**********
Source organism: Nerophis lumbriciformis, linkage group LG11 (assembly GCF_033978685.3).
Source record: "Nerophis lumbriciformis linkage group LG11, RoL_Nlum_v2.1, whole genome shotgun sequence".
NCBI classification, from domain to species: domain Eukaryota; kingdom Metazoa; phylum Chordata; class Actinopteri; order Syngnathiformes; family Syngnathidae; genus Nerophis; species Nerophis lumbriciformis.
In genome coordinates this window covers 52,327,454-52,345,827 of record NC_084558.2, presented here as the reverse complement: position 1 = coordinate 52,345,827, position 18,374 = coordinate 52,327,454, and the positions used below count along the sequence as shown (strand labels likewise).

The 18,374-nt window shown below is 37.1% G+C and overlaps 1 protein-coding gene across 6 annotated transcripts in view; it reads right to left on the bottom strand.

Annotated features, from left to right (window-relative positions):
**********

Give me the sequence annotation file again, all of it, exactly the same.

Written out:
Source organism: Nerophis lumbriciformis, linkage group LG11 (assembly GCF_033978685.3).
Source record: "Nerophis lumbriciformis linkage group LG11, RoL_Nlum_v2.1, whole genome shotgun sequence".
NCBI classification, from domain to species: domain Eukaryota; kingdom Metazoa; phylum Chordata; class Actinopteri; order Syngnathiformes; family Syngnathidae; genus Nerophis; species Nerophis lumbriciformis.
In genome coordinates this window covers 52,327,454-52,345,827 of record NC_084558.2, presented here as the reverse complement: position 1 = coordinate 52,345,827, position 18,374 = coordinate 52,327,454, and the positions used below count along the sequence as shown (strand labels likewise).

The 18,374-nt window shown below is 37.1% G+C and overlaps 1 protein-coding gene across 6 annotated transcripts in view; it reads right to left on the bottom strand.

Annotated features, from left to right (window-relative positions):